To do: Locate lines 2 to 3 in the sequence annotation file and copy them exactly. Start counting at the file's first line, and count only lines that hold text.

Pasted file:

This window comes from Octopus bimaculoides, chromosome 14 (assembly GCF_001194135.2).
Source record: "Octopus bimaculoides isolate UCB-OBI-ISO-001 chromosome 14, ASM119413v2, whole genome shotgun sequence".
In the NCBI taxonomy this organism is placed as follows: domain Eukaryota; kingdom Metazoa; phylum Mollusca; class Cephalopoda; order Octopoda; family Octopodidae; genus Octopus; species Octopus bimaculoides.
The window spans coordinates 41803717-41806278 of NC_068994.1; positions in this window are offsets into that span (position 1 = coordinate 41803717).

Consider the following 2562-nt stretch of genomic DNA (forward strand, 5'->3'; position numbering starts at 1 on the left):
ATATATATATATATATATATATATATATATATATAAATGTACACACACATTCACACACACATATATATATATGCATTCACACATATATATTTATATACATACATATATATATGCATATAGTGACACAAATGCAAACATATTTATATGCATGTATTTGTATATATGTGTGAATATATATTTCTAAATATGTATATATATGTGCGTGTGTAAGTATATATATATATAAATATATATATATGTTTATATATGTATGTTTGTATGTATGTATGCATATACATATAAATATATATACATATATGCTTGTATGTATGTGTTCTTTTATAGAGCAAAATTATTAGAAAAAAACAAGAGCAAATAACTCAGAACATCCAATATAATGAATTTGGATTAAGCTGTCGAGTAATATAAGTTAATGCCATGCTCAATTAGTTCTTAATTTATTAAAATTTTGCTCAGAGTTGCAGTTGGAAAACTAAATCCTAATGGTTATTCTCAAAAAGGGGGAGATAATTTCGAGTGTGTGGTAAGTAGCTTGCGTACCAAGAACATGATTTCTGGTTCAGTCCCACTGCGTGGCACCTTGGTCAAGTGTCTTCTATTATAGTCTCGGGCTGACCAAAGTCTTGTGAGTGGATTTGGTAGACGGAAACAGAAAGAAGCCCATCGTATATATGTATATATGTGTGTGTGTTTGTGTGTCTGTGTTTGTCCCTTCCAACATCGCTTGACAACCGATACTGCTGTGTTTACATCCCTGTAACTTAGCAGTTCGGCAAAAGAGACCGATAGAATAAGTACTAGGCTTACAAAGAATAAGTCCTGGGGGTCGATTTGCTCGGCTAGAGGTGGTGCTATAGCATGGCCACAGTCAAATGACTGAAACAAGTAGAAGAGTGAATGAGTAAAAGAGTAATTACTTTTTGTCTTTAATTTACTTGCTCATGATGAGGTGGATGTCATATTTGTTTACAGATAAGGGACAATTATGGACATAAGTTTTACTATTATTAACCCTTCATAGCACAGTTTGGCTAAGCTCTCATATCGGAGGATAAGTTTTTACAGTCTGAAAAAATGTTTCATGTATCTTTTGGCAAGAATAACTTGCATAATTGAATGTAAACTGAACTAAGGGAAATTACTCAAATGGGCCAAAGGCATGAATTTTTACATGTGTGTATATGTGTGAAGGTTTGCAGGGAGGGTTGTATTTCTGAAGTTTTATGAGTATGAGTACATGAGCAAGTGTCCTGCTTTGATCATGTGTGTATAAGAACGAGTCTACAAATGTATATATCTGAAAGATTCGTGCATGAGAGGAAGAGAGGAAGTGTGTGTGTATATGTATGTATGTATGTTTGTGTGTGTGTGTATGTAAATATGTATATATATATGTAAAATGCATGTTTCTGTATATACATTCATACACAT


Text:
Source record: "Octopus bimaculoides isolate UCB-OBI-ISO-001 chromosome 14, ASM119413v2, whole genome shotgun sequence".
In the NCBI taxonomy this organism is placed as follows: domain Eukaryota; kingdom Metazoa; phylum Mollusca; class Cephalopoda; order Octopoda; family Octopodidae; genus Octopus; species Octopus bimaculoides.